Addicted Employee – Return-To-Work Agreements

November 15, 2013

Substance and alcohol abuse is a serious workforce issue confronting employers.  Ramifications range from absenteeism and reduced productivity to increased health care costs, workplace injuries and accidents.  To combat substance abuse, employers should consider establishing a drug and alcohol-free workplace with a written policy.  Employers also should consider utilizing return-to-work agreements.  Under such agreements, an addicted employee, following the completion of a rehabilitation program, agrees to abstain from alcohol or drugs as a condition of returning to work.  A return-to-work agreement should specify the employer’s expectations of the addicted employee, as well as the consequences if the expectations are not met.  Importantly, courts increasingly are upholding such agreements.

In Ostrowski v. Con-way Freight, No. 12-3800, 2013 WL 5814131 (3d Cir. Oct. 30, 2013), the plaintiff, a driver sales representative, requested a leave of absence to attend an alcohol rehabilitation program.  After completing the program, the employer required the plaintiff to enter into a return-to-work agreement as a condition for returning to work.  The agreement prohibited alcohol use, regardless of whether the plaintiff was on or off the clock, and warned the plaintiff that any violation of the agreement could result in termination.  After signing the return-to-work agreement, the plaintiff relapsed and was terminated.  The plaintiff sued, alleging that his termination violated various statues, including the Americans with Disabilities Act (“ADA”).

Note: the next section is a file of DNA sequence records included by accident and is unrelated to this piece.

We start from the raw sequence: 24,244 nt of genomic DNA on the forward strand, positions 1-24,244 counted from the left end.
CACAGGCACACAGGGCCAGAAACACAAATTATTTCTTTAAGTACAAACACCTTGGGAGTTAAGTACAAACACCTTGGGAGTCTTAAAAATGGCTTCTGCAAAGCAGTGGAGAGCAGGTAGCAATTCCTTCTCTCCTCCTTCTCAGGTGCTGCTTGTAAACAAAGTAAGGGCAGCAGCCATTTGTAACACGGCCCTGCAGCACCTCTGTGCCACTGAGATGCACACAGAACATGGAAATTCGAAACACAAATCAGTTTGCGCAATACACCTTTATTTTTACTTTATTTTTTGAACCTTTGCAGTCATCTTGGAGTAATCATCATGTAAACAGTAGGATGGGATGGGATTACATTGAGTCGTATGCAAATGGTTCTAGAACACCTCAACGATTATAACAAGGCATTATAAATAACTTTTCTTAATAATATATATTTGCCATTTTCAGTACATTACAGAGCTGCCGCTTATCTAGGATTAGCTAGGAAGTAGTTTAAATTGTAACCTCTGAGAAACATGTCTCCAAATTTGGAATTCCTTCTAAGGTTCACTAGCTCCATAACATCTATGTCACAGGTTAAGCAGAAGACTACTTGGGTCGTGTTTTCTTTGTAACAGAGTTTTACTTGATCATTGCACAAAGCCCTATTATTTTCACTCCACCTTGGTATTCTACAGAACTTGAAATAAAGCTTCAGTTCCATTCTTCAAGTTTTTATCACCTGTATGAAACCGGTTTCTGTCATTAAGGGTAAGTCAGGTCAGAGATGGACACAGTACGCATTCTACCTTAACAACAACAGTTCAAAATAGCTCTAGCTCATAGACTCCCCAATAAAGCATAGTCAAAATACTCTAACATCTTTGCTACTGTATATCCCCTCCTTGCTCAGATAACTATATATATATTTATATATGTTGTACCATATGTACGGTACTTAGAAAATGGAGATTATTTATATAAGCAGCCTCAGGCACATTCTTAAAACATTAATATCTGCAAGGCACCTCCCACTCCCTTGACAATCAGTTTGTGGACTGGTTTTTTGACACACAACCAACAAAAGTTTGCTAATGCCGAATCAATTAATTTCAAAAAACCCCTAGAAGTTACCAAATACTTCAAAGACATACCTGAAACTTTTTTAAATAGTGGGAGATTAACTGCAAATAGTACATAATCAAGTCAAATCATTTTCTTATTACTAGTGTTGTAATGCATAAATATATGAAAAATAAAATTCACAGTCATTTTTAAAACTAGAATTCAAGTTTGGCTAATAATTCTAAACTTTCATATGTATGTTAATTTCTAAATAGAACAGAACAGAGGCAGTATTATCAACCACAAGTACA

The U.S. Court of Appeals for the Third Circuit held that the employer did not discriminate against the plaintiff on the basis of his disability (alcoholism) when it fired him for violating the return-to-work agreement.  The Third Circuit noted that the Sixth and Eighth Circuit Courts have held that employers do not violate the ADA simply by entering into return-to-work agreements that subject addicted employees to different standards from other employees.  The court further noted that the return-to-work agreement did not preclude alcoholic employees from working for the employer; rather, it prohibited alcoholic employees subject to the agreement from consuming alcohol.  This decision follows other courts that have held that a properly constructed return-to-work agreement affords certain protections to employers when an addicted employee is fired for relapsing.

Conclusion

While courts are increasingly upholding properly constructed return-to-work agreements, employers should be mindful that the issues surrounding substance abuse and addiction are complex.  Accordingly, employers should consult with counsel before entering into any return-to-work agreement to ensure that the agreement is compliant with state and federal law.

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